Here’s why fabric softener is bad news for you and your washing machine

When it comes to laundry day, most of us stick to a routine. We charge the best washing machines, pour in the detergent of your choice, then finish with fabric softener. Fabric softener is something that many of us consider essential when it comes to washing clothes. After all, it reduces static electricity as well as wrinkles and leaves a pleasant scent.

But did you know that fabric softener could do you and your washing machine more harm than good? Here, we’ll outline exactly which fabric softener helps your wash and why you’re better off removing it from the equation. Here’s why fabric softener is bad news for your laundry room.

1. Fabric softener can cause allergies

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First, if you have sensitive skin, fabric softener can trigger an allergic reaction. This is because of the heavy fragrance and chemicals it often carries. This can lead to itchy or inflamed skin on contact and, in severe circumstances, can also cause breathing problems. Fabric softeners often contain quaternary ammonium compounds (quats), which studies have found (opens in a new tab) can trigger asthma as well as skin irritation.

Board Certified Dermatologist Elizabeth Mullans MD, at Uptown Dermatology (opens in a new tab) says ‘Softeners can cause flare-ups in people who suffer from sensitive skin and eczema due to heavy chemicals and fragrances, leading to allergies and skin irritation. So while fabric softeners can improve the laundry routine, I recommend people with sensitive skin avoid using them.

If you think you are having a reaction to the fabric softener, stop using it immediately and seek medical attention if necessary. Clothes that have been washed with fabric softener will need to be washed to remove residue before they can be worn again.

2. Bad news for your clothes

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Fabric softener can make your clothes silky smooth, but it’s not as good as it looks. Fabric softener works by coating your clothes with a waxy residue – it’s actually what makes them soft to the touch. However, this coating alters the absorption capacity of the article, which can be very detrimental in certain cases. For example, towels will no longer absorb water as effectively. It also means that gym clothes won’t be able to absorb your sweat while you work out.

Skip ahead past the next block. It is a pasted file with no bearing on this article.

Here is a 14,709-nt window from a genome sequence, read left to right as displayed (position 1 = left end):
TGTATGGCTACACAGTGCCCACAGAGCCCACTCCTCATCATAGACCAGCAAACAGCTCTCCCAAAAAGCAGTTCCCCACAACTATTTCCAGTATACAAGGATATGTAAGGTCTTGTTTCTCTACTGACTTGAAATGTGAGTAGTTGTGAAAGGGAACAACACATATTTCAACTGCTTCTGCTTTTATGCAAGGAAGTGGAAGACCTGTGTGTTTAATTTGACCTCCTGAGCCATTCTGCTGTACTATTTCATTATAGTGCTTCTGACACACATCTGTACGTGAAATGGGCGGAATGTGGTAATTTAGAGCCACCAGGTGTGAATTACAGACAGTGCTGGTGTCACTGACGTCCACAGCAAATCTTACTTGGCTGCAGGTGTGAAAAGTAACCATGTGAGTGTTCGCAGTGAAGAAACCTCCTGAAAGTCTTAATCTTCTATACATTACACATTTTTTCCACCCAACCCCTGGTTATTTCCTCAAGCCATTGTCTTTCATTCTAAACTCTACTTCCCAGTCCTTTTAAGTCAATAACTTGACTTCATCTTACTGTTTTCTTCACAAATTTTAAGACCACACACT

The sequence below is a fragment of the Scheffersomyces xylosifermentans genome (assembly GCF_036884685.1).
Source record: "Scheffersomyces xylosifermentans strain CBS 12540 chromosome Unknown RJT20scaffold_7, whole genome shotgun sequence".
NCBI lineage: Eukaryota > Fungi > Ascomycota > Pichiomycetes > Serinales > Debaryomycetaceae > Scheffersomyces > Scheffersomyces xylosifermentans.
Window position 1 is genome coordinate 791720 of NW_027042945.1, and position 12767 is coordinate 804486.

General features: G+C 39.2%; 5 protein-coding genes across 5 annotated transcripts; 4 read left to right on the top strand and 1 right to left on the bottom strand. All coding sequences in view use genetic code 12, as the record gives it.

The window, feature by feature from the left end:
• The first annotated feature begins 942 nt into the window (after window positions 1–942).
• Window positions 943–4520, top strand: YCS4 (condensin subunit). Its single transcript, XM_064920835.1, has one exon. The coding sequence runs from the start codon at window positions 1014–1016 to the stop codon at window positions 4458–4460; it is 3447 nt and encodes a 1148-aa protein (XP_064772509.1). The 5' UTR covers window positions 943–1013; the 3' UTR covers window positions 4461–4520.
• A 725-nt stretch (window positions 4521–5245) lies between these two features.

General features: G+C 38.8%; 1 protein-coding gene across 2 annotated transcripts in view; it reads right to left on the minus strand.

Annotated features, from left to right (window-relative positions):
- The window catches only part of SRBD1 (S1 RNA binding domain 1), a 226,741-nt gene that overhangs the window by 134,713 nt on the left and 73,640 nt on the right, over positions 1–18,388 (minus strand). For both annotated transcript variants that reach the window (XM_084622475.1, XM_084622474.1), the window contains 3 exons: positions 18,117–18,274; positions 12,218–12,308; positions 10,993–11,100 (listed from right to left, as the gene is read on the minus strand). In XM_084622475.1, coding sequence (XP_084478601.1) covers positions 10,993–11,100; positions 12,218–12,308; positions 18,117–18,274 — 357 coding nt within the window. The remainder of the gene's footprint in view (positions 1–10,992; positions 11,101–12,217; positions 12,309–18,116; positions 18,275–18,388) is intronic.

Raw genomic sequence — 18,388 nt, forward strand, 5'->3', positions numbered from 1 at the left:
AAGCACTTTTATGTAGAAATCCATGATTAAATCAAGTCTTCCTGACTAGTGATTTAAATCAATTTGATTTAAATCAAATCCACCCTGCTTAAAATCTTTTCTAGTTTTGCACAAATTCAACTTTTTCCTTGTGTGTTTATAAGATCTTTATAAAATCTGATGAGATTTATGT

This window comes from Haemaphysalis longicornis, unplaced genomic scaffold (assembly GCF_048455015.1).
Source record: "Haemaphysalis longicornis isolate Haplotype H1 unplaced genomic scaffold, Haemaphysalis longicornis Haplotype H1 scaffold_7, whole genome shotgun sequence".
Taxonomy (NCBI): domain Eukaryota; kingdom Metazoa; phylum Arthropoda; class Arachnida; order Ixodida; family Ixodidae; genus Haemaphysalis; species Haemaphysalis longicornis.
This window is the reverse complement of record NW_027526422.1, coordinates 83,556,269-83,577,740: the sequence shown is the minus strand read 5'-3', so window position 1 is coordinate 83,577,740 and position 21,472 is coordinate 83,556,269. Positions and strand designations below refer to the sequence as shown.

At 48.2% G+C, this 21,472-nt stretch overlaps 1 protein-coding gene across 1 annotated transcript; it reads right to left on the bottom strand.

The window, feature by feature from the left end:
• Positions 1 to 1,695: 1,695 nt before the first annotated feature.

If you use fabric softener in every wash cycle, it may also build up on your clothes. This effectively prevents your clothes from absorbing water or detergent as completely, resulting in inefficient wash cycles. Maybe that’s why you sometimes find odors trapped in your clothes that you just can’t get out.

This layer of fabric softener will take time and perseverance to remove. Soaking clothes followed by washing at the highest temperature allowed is a good start.

3. Bad news for your washing machine

Someone pours fabric softener into the dispenser drawer of a washing machine

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Fabric softener isn’t really good for your washing machine either. It’s a thick substance, even diluted, and it can easily leave a slimy residue that clogs your detergent drawer and washer. If left untreated, it can even clog pipes and drains, causing the washer to shut down. It doesn’t dissolve in low temperature washes, so you’ll have to take the time to learn how to clean a washing machine to stay on top.